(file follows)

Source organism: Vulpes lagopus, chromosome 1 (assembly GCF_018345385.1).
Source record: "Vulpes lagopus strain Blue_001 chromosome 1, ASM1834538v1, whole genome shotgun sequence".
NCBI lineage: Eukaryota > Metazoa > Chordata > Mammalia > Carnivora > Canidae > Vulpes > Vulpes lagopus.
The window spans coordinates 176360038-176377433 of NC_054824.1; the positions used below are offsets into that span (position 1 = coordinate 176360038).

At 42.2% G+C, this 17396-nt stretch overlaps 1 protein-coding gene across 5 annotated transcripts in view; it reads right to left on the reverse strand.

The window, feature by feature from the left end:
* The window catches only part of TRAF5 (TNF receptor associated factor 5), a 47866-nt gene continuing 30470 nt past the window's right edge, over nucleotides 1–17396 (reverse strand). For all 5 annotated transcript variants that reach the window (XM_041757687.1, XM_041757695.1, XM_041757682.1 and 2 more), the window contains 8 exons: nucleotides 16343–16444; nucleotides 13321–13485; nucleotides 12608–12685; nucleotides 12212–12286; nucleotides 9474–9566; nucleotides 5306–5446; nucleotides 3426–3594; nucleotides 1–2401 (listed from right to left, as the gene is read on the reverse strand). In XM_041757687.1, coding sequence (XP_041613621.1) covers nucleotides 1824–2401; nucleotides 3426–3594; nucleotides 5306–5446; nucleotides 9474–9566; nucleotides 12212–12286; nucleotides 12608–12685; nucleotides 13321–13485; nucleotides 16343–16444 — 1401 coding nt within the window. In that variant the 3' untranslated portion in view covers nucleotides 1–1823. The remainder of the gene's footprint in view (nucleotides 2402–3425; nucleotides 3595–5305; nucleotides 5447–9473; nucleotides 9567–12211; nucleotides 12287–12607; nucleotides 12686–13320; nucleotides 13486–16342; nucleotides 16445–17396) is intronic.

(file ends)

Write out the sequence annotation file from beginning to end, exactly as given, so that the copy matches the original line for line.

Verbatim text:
Source organism: Vulpes lagopus, chromosome 1 (assembly GCF_018345385.1).
Source record: "Vulpes lagopus strain Blue_001 chromosome 1, ASM1834538v1, whole genome shotgun sequence".
NCBI lineage: Eukaryota > Metazoa > Chordata > Mammalia > Carnivora > Canidae > Vulpes > Vulpes lagopus.
The window spans coordinates 176360038-176377433 of NC_054824.1; the positions used below are offsets into that span (position 1 = coordinate 176360038).

At 42.2% G+C, this 17396-nt stretch overlaps 1 protein-coding gene across 5 annotated transcripts in view; it reads right to left on the reverse strand.

The window, feature by feature from the left end:
* The window catches only part of TRAF5 (TNF receptor associated factor 5), a 47866-nt gene continuing 30470 nt past the window's right edge, over nucleotides 1–17396 (reverse strand). For all 5 annotated transcript variants that reach the window (XM_041757687.1, XM_041757695.1, XM_041757682.1 and 2 more), the window contains 8 exons: nucleotides 16343–16444; nucleotides 13321–13485; nucleotides 12608–12685; nucleotides 12212–12286; nucleotides 9474–9566; nucleotides 5306–5446; nucleotides 3426–3594; nucleotides 1–2401 (listed from right to left, as the gene is read on the reverse strand). In XM_041757687.1, coding sequence (XP_041613621.1) covers nucleotides 1824–2401; nucleotides 3426–3594; nucleotides 5306–5446; nucleotides 9474–9566; nucleotides 12212–12286; nucleotides 12608–12685; nucleotides 13321–13485; nucleotides 16343–16444 — 1401 coding nt within the window. In that variant the 3' untranslated portion in view covers nucleotides 1–1823. The remainder of the gene's footprint in view (nucleotides 2402–3425; nucleotides 3595–5305; nucleotides 5447–9473; nucleotides 9567–12211; nucleotides 12287–12607; nucleotides 12686–13320; nucleotides 13486–16342; nucleotides 16445–17396) is intronic.